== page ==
What is Dust?

Dust consists of tiny particles of solid matter that can be carried in suspension by air. Dust is usually lifted by the wind from the place it originated and is carried along by air currents until it finally settles because of gravity, or it comes down with rain.

Dust is produced by a wide range of condition. It may come from soil that is being blown about, from the exhaust of heavy traffic, from the burning of fuel in homes and industry, and from volcanic activity, forest fires, and ocean spray.

You probably never thought of ocean spray as producer of dust in the air.  But did you know that ocean spray as a producer of dust in the air? Did you know that ocean spray produces about 2,000,000,000 tonnes of salt dust in the air each year? After the water has evaporated in the spray, the chemical elements found in salt are left in the air.

We have all heard about "dust storms". These originate in areas where drought has removed natural vegetation. Such storms put thousands of tonnes of dust into the air, and this dust may end up some where as far as 2,000 miles away! For example, during the great dust storm that hit the South Western part of the United States in 1933, about 25 tonnes of dust per square mile were deposited in New England.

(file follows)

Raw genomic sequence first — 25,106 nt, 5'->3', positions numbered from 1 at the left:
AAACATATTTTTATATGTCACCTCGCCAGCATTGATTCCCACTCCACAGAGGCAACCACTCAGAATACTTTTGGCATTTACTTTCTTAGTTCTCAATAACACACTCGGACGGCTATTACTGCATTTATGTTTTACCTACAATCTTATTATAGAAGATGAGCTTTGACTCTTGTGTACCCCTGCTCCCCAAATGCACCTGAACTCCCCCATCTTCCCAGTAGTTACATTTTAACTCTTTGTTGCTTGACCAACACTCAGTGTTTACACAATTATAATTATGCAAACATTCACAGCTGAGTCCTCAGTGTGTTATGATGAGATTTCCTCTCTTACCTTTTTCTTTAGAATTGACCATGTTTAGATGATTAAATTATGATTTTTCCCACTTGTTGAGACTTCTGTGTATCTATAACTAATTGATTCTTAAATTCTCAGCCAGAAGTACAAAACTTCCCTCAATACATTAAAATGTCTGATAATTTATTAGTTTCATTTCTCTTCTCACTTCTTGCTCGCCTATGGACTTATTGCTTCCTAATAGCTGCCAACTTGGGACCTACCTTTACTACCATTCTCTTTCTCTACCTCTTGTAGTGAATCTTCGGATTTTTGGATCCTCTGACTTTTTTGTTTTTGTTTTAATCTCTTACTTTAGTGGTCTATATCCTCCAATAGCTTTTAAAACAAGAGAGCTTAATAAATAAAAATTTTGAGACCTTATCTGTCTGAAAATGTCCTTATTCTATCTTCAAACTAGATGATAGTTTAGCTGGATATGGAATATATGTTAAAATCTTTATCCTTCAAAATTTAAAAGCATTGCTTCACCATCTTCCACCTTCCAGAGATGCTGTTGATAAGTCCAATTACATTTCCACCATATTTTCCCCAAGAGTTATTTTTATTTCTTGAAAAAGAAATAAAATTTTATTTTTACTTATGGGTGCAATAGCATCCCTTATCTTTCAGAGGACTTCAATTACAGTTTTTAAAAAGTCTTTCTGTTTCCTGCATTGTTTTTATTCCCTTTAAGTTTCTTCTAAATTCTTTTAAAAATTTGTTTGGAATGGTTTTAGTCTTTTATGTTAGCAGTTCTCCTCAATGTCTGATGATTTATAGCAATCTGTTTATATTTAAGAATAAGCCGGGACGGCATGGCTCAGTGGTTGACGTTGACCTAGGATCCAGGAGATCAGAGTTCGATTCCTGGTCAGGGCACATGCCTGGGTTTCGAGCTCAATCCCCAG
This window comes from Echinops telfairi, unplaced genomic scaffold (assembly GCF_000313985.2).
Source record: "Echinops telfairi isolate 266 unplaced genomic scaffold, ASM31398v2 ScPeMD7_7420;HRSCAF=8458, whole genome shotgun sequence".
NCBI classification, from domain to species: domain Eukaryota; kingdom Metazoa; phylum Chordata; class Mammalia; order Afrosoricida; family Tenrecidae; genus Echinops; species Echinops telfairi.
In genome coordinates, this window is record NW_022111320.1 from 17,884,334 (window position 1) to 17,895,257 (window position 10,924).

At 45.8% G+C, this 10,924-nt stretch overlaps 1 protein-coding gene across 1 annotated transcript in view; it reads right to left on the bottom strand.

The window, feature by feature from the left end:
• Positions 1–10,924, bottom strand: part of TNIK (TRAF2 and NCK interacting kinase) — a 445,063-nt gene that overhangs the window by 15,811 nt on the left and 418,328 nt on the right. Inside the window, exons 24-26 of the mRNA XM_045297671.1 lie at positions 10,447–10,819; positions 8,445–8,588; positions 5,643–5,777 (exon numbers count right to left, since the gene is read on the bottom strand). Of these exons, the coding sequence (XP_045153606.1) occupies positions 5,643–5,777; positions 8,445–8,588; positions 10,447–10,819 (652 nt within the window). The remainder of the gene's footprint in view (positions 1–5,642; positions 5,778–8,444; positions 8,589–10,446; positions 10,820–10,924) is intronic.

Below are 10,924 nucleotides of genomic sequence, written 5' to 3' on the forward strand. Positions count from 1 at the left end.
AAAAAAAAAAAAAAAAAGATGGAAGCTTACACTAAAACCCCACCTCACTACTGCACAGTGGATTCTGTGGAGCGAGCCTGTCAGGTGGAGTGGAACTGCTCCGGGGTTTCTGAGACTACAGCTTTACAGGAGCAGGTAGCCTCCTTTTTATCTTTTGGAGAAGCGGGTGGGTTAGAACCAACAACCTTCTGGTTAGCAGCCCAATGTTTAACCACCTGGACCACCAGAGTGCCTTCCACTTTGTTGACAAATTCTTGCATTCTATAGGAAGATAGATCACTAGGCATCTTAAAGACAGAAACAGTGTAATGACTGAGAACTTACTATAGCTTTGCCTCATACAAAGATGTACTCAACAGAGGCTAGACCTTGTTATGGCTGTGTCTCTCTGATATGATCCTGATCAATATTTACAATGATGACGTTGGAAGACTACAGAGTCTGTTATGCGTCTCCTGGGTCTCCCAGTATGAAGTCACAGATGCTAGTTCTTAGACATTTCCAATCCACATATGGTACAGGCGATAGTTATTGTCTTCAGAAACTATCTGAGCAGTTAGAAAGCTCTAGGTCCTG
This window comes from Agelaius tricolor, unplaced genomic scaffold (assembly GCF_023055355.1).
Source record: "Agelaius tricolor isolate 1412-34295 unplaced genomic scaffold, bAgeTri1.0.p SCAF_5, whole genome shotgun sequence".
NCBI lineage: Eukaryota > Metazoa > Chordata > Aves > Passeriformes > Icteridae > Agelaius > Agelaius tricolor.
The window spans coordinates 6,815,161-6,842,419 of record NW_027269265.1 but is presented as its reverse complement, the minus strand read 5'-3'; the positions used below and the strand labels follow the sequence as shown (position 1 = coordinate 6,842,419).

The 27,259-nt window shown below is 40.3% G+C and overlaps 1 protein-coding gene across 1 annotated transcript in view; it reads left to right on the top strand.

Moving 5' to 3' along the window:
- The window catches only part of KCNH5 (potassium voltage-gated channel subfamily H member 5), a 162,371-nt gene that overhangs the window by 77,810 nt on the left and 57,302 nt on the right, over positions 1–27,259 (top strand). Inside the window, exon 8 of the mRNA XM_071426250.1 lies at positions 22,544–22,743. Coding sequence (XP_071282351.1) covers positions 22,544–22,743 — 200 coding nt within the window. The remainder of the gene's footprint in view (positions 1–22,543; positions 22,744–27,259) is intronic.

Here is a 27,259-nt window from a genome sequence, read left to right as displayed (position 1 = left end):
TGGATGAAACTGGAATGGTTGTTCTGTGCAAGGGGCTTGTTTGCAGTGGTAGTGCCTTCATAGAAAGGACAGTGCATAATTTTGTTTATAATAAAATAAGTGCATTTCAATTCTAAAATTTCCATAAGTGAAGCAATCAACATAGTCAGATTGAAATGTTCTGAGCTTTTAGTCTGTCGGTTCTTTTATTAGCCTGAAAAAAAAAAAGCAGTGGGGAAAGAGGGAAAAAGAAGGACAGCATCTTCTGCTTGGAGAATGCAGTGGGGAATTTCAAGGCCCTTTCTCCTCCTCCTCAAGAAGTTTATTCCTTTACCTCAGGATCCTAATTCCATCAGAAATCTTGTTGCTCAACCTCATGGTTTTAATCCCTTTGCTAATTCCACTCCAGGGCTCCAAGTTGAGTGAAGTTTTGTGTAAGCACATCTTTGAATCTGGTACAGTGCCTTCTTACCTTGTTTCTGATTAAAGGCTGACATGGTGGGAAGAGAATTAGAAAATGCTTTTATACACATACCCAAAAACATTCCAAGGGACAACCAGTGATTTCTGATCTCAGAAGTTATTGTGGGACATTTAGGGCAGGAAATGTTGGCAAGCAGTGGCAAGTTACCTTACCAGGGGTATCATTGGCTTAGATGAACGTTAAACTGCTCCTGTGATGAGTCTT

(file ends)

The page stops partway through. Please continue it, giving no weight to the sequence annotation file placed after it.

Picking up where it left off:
Dust from the dessert region of the Sahara has been noted to fall in London! There always an amazing amount of dust in the air. It is estimated that about 43,000,000 tones of dust settles over the United States every year. About 12,000,000 tonnes is due to human activities.

It was air pollution and unusual weather conditions that caused the dreadful London Smogs—today, with a system of smoke-controlled areas, this serious health hazard seems to have been overcome.   

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